Canada will have no hope of meeting its relatively modest greenhouse gas reduction target for 2030 unless it phases out all tar sands/oil sands production by that year, according to new modelling by two University of Toronto geographers.
“Only with a complete phaseout of oil production from the oil sands, elimination of coal for electricity generation, significant replacement of natural gas-fueled electricity generation with electricity from carbon-free sources, and stringent efficiency measures in all other sectors of the economy could Canada plausibly meet its 30% target,” write professor Danny Harvey and MSc candidate Lika Miao on Policy Options.
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But that’s just as well, since “expected improvements in the performance and reductions in the cost of electric vehicles, combined with across-the-board improvement in the efficiency of cars and trucks, could see a permanent collapse in the price of oil by 2030, if not sooner, rendering oil sands oil a permanent money loser,” they add. “Thus, the most urgent task related to the oil and gas industry in Canada is to plan an orderly phaseout of oil sands oil production—before such a phaseout is imposed by external economic forces.”
Using federal government data, Harvey and Miao calculated greenhouse gas emission reductions across four scenarios: a freeze on tar sands/oil sands production at 2014 levels, a full phaseout by 2030, a full phaseout combined with elimination of coal- and oil-fired electricity generation in favour of natural gas, and all the above plus shifting half of the natural gas capacity to carbon-free electricity. The most ambitious scenario only lands “two-thirds of the way toward Canada’s 2030 target,” they report.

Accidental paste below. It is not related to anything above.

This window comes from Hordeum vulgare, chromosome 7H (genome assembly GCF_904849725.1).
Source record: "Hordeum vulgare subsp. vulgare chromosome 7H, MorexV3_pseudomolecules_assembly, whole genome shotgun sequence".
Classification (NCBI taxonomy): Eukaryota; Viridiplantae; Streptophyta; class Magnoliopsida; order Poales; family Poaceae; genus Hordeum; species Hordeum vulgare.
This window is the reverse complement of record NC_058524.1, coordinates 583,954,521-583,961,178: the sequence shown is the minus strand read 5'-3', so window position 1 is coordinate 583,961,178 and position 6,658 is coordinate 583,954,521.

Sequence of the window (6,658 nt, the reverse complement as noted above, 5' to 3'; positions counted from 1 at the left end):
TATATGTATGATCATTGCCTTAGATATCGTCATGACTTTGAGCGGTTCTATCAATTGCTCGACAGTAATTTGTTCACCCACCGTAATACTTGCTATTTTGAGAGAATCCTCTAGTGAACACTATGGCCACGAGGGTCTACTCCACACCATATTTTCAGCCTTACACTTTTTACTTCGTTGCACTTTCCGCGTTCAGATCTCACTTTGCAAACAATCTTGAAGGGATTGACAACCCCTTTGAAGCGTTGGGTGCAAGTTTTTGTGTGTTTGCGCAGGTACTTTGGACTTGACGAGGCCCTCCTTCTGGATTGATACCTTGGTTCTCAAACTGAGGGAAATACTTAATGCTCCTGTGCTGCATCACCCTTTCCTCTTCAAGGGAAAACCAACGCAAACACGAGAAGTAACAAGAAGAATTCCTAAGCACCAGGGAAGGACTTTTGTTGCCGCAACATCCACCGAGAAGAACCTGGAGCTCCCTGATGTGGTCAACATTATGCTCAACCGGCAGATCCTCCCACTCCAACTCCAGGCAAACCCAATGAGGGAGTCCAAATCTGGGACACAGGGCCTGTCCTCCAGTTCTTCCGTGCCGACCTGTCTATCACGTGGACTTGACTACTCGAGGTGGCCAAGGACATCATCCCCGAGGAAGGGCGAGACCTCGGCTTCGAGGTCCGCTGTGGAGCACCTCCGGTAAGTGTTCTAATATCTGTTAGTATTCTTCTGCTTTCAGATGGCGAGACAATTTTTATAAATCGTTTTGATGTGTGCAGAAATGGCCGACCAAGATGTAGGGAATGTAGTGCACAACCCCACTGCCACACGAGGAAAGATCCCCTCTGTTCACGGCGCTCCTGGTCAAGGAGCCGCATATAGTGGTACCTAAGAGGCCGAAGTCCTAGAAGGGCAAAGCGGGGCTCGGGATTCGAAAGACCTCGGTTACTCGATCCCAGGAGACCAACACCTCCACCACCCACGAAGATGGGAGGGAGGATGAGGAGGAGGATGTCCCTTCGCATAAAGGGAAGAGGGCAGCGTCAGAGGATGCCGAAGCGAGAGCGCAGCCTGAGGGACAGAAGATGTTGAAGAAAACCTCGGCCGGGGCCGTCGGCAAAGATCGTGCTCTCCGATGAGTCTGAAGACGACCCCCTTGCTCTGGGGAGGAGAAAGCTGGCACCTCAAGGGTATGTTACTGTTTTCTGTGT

Next, Harvey and Miao looked at the emissions reductions in other sectors that would be needed to hit the 2030 goal with tar sands/oil sands production increased, frozen, or phased out. The Increase and Freeze scenarios necessitated 39 and 29% reductions in other sectors, respectively, an expectation the two researchers considered “unachievable, as they are in addition to the emissions reductions that are already embedded in the [Environment and Climate Change Canada] 2030 baseline scenario.” The 16% required from other sectors alongside a tar sands/oil sands phaseout “would require a substantial effort, but—with a coordinated effort involving building codes, a national building renovation program, stringent efficiency standards for automobiles and trucks without loopholes, and other timely measures—it should be achievable.”
And with domestic oil consumption down 16% compared to current federal projections, “Canada could be self-sufficient in oil (in fact, have a small surplus) while phasing out its carbon-intensive oil sands oil production and honouring its climate change commitment.”
Harvey and Miao argue that a tar sands/oil sands phaseout must be seen as a national project for Canada, just as the quest for bitumen production was itself treated as an economic priority from 1913 on. What will make that easier, they say, is that “oil sands operations do not represent as large a fraction of the Canadian economy and even of the Alberta economy as one might think: the direct contribution of the entire oil, gas, and mining sector to Alberta’s 2016 GDP was 16.4%, of which oil sands mining and processing was likely about one-third.” Tar sands/oil sands royalties “accounted for only $1.2 billion out of $42.5 billion of provincial revenue in 2015-16, while production represented only 2% of Canadian GDP.
“With a gradual (12- to 15-year) phaseout of oil sands operations, workers and capital can be redeployed to emerging sectors (renewable energy and building retrofits, among others),” they note. “Nevertheless, we need to begin a national conversation now about how to wind down the tar sands operations in an equitable way, and we have little time to lose.”